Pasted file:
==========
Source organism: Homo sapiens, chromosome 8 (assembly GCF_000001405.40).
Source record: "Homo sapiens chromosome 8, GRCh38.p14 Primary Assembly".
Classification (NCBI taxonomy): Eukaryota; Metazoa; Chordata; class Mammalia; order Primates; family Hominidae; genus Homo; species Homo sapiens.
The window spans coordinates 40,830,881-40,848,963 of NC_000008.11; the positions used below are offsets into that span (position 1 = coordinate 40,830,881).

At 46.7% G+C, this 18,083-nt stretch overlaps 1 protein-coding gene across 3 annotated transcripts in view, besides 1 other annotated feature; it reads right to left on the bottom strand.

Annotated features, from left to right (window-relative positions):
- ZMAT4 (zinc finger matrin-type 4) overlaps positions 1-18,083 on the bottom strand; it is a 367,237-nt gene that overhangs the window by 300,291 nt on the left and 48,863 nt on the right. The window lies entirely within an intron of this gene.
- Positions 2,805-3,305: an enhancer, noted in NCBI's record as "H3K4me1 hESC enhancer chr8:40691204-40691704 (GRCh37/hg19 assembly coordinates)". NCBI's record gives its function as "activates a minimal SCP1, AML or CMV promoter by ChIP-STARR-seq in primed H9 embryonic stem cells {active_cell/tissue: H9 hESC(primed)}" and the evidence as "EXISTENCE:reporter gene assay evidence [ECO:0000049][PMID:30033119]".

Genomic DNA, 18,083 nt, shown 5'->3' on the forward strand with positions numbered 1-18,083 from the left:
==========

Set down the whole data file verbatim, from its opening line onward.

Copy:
Source organism: Homo sapiens, chromosome 8 (assembly GCF_000001405.40).
Source record: "Homo sapiens chromosome 8, GRCh38.p14 Primary Assembly".
Classification (NCBI taxonomy): Eukaryota; Metazoa; Chordata; class Mammalia; order Primates; family Hominidae; genus Homo; species Homo sapiens.
The window spans coordinates 40,830,881-40,848,963 of NC_000008.11; the positions used below are offsets into that span (position 1 = coordinate 40,830,881).

At 46.7% G+C, this 18,083-nt stretch overlaps 1 protein-coding gene across 3 annotated transcripts in view, besides 1 other annotated feature; it reads right to left on the bottom strand.

Annotated features, from left to right (window-relative positions):
- ZMAT4 (zinc finger matrin-type 4) overlaps positions 1-18,083 on the bottom strand; it is a 367,237-nt gene that overhangs the window by 300,291 nt on the left and 48,863 nt on the right. The window lies entirely within an intron of this gene.
- Positions 2,805-3,305: an enhancer, noted in NCBI's record as "H3K4me1 hESC enhancer chr8:40691204-40691704 (GRCh37/hg19 assembly coordinates)". NCBI's record gives its function as "activates a minimal SCP1, AML or CMV promoter by ChIP-STARR-seq in primed H9 embryonic stem cells {active_cell/tissue: H9 hESC(primed)}" and the evidence as "EXISTENCE:reporter gene assay evidence [ECO:0000049][PMID:30033119]".

Genomic DNA, 18,083 nt, shown 5'->3' on the forward strand with positions numbered 1-18,083 from the left: